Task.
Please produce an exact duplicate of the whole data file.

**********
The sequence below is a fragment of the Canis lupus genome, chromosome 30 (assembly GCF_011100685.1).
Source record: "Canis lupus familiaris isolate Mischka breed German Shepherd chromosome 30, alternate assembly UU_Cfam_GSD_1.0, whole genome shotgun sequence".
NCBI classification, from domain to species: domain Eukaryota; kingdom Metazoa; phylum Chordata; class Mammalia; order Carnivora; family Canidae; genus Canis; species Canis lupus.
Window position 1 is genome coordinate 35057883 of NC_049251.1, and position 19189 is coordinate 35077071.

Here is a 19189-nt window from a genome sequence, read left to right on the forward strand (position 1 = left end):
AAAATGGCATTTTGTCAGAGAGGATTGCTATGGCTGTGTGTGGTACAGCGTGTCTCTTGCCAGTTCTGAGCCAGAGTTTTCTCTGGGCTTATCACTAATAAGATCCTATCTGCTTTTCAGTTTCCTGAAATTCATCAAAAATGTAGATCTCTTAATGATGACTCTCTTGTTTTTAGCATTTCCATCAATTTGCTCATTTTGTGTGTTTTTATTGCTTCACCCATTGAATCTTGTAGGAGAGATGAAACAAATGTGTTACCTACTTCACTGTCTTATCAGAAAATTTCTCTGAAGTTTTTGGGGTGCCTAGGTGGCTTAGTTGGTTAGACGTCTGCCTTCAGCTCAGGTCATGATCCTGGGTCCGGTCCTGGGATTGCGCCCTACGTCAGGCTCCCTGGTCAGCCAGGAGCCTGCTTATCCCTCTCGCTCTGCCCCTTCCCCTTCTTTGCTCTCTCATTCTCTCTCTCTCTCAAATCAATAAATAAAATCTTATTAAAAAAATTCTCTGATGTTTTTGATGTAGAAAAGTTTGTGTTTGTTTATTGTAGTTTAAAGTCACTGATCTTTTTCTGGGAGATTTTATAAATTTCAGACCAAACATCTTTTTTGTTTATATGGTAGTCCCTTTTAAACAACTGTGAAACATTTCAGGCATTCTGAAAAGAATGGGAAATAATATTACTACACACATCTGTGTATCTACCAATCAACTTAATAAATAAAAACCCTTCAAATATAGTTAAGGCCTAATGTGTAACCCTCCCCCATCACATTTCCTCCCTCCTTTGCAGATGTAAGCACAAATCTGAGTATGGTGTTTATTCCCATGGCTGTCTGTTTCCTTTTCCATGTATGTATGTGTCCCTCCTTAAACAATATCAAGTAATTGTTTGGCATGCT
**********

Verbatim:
The sequence below is a fragment of the Canis lupus genome, chromosome 30 (assembly GCF_011100685.1).
Source record: "Canis lupus familiaris isolate Mischka breed German Shepherd chromosome 30, alternate assembly UU_Cfam_GSD_1.0, whole genome shotgun sequence".
NCBI classification, from domain to species: domain Eukaryota; kingdom Metazoa; phylum Chordata; class Mammalia; order Carnivora; family Canidae; genus Canis; species Canis lupus.
Window position 1 is genome coordinate 35057883 of NC_049251.1, and position 19189 is coordinate 35077071.

Here is a 19189-nt window from a genome sequence, read left to right on the forward strand (position 1 = left end):
AAAATGGCATTTTGTCAGAGAGGATTGCTATGGCTGTGTGTGGTACAGCGTGTCTCTTGCCAGTTCTGAGCCAGAGTTTTCTCTGGGCTTATCACTAATAAGATCCTATCTGCTTTTCAGTTTCCTGAAATTCATCAAAAATGTAGATCTCTTAATGATGACTCTCTTGTTTTTAGCATTTCCATCAATTTGCTCATTTTGTGTGTTTTTATTGCTTCACCCATTGAATCTTGTAGGAGAGATGAAACAAATGTGTTACCTACTTCACTGTCTTATCAGAAAATTTCTCTGAAGTTTTTGGGGTGCCTAGGTGGCTTAGTTGGTTAGACGTCTGCCTTCAGCTCAGGTCATGATCCTGGGTCCGGTCCTGGGATTGCGCCCTACGTCAGGCTCCCTGGTCAGCCAGGAGCCTGCTTATCCCTCTCGCTCTGCCCCTTCCCCTTCTTTGCTCTCTCATTCTCTCTCTCTCTCAAATCAATAAATAAAATCTTATTAAAAAAATTCTCTGATGTTTTTGATGTAGAAAAGTTTGTGTTTGTTTATTGTAGTTTAAAGTCACTGATCTTTTTCTGGGAGATTTTATAAATTTCAGACCAAACATCTTTTTTGTTTATATGGTAGTCCCTTTTAAACAACTGTGAAACATTTCAGGCATTCTGAAAAGAATGGGAAATAATATTACTACACACATCTGTGTATCTACCAATCAACTTAATAAATAAAAACCCTTCAAATATAGTTAAGGCCTAATGTGTAACCCTCCCCCATCACATTTCCTCCCTCCTTTGCAGATGTAAGCACAAATCTGAGTATGGTGTTTATTCCCATGGCTGTCTGTTTCCTTTTCCATGTATGTATGTGTCCCTCCTTAAACAATATCAAGTAATTGTTTGGCATGCT